Thursday, February 21, 2008

Let's Not and Say We Did

From We Make the Road by Walking by Myles Horton and Paulo Freire page 29:

(A missonary came in)... who was telling how many souls he saved in africa and i was impressed with that. i thought that was great, saving souls, until he says the ones that i didn't save are going to hell. i said wait a minute. somethings wrong with this kind of thinking. he said if they're told about christ and don't accept him, then they go to hell but if they aren't told, they don't go to hell because they aren't responsible. so i did a little mental arithmetic, at which i was very poor but good enough for this purpose, and figured out how many people he was damning to hell.

The more i thought about that the more incensed i got at this whole procedure, damning these people to hell. The missionary had a discussion period and all these people were asking theological questions. So i asked him an arithmatic question. I asked, "How many people have you sent to hell? According to your analysis, for every person you've saved, you've sent hundreds to hell. Why, wouldn't it have been better if you'd stayed home, there'd be more people in heaven if you had stated home?"

Well, the people were furious.


This book is the coolest! Go out and get it! Anyone who is a teacher, knows a teacher, or has ever been taught by a teacher! great read!

i was once like this missionary. from ages 12-16 i was very zealous and fundie in my doctrine. hard to believe now, but i believe this was out of my fear and ignorance of the world outside my catholic, smalltown context.

over the past few months i've been in a convo with a guy who still holds the fundie doctine. due to my christian leanings of "witnessing" and also thinking of my own faith journey, i thought that this dialogue would show ignorance and fear and maybe get this guy to convert, or at the very least, check out something outside of where he was looking.

the convo lasted until kate read it and found that this wasn't a dialogue at all but a pissing match. it was as if i was talking to a wall. him as well! i'm not blameless here either! it was an air of "screw the facts, my mind is made up!" on either side. i saw him as an ignorant fundie who just didn't know better and he saw me as a know-it-all agnostic who is trying to be a christian. well i'm a christian, i know that. as for a know-it-all, i hope i don't come across that way on here.. i'm just sharing cool stuff i've learned here. i'm still very much struggle'n and learning and always will be!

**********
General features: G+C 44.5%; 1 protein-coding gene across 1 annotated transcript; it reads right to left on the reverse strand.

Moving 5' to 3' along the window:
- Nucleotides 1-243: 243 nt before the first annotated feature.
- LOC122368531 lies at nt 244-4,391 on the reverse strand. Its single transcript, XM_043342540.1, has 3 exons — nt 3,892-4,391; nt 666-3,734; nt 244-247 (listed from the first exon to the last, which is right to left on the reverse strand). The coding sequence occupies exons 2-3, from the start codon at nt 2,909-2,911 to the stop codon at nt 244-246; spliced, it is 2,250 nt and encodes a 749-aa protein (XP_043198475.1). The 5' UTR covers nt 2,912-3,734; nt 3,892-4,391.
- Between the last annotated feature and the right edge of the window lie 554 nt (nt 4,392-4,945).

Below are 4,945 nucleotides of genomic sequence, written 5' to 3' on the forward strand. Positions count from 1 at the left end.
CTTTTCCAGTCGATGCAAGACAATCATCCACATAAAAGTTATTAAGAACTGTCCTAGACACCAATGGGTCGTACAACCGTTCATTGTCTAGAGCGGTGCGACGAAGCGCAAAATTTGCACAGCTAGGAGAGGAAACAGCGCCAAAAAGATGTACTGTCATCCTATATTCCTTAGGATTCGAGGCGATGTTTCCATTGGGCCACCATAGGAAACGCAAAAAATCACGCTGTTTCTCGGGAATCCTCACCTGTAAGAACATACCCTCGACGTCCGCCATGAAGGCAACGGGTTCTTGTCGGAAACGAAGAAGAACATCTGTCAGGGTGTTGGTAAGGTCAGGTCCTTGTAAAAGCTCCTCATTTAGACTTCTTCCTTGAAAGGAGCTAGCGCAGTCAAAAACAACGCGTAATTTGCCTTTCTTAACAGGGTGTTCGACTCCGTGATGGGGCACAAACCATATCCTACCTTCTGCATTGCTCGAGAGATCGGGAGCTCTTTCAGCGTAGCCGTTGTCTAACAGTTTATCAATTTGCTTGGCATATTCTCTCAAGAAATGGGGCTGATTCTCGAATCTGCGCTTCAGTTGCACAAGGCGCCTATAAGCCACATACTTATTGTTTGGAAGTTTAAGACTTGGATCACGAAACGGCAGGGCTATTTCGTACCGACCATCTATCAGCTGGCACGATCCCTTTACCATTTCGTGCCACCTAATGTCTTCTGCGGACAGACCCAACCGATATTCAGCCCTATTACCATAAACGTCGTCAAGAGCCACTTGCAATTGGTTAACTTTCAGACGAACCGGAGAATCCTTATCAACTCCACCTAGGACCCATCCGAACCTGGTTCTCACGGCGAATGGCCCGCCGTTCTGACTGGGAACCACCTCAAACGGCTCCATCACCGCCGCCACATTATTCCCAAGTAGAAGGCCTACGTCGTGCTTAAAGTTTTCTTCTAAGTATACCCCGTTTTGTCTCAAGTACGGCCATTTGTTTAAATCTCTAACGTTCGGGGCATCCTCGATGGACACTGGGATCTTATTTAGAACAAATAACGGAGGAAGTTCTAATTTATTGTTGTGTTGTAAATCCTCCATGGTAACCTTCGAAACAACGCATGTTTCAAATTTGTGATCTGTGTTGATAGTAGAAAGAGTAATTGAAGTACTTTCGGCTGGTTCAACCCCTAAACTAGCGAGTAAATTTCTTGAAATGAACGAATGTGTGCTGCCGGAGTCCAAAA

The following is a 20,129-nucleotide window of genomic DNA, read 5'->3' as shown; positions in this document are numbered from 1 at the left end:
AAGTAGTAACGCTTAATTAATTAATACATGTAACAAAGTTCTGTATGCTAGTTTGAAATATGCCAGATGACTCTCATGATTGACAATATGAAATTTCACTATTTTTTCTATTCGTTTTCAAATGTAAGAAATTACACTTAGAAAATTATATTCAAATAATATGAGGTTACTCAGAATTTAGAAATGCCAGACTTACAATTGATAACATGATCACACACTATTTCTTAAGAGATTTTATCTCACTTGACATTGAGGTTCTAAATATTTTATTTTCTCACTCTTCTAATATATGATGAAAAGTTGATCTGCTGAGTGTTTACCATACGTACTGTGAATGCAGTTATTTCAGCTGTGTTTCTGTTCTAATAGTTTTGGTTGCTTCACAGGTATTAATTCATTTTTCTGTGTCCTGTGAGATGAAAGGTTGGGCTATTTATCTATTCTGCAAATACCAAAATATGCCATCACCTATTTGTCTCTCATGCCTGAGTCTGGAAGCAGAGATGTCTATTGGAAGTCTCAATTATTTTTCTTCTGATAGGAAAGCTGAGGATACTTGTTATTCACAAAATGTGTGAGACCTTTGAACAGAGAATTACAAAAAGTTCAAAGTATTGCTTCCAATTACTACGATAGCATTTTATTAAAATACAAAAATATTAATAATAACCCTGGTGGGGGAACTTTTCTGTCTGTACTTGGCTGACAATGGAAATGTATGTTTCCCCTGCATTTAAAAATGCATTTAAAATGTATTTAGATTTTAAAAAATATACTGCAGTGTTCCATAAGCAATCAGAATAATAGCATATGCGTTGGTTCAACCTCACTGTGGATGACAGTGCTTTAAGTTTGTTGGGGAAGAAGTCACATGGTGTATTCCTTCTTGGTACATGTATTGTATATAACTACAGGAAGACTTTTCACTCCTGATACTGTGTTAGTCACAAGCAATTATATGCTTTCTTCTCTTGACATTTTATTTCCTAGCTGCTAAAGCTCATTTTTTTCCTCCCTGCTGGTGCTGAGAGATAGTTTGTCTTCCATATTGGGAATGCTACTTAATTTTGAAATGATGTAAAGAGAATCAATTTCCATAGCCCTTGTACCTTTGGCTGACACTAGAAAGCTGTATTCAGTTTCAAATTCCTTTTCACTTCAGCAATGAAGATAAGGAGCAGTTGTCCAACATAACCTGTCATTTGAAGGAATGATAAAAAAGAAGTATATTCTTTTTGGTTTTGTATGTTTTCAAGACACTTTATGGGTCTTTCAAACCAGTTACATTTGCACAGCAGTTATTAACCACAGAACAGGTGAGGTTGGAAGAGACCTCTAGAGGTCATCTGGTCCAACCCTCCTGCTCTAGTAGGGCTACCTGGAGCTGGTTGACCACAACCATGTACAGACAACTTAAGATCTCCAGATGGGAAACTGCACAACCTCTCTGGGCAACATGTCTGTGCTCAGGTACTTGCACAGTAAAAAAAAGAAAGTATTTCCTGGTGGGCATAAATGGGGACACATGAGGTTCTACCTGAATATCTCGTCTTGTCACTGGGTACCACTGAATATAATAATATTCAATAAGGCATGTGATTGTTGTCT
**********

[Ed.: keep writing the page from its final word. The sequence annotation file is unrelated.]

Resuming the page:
this convo proved fruitful however. i've learned a lot and here are some lessons i hope to share:

1. never underestimate the power of stupid people in large groups reading books by authors designed to get stupid people to buy them and make a profit. Ann Coulter, James Dobson, and Richard Dawkins come to mind.

2. ignorant ppl will stay ignorant no matter how many book recommendations you make.

3. i'm a fundie as well... that's right, i've said it! i'm very much a fundamentalist.. with a twist on the word of course. i believe that you should love God, your neighbor and yourself, period. you fundamentally don't have to be christian to do this. if you are currently doing this in a non-christian capacity, you're covered.

How does this work biblically?
jesus said he was the way the way, the truth, and the life. can't get to the Father without him. if you're jewish and worshipping the Father, and jesus and the father are infact one and the same, you're covered.

if you're on the WAY of loving God, neighbor or self and think God is called Allah/Shiva/or even think God is within or in others, you're covered since THE WAY and jesus are one and the same.

if you're alive and jesus is THE LIFE then you're covered if you're following said love of God, neighbor, self.

when you boil my beliefs down, this is what it is. very simplistic, just like me ;-). my fundamental creed. the rest is just doctrine.


Anonymous said...

What about atheists?

Anonymous said...

Hey Luke and anonymous,

First anonymous. Aethist is hard, but not impossible to wrestle with theologically. Let me say, I've been there -- and for good reasons. People who preach a gospel of judgment, hate, and ignorance pushed me there. OK, I let them push me there. I really thought that for every fundie lie I decoded, I had one on them. I was superior, smarter, they were just fools. Hmmm.... I think I might have been a bit judgmental myself.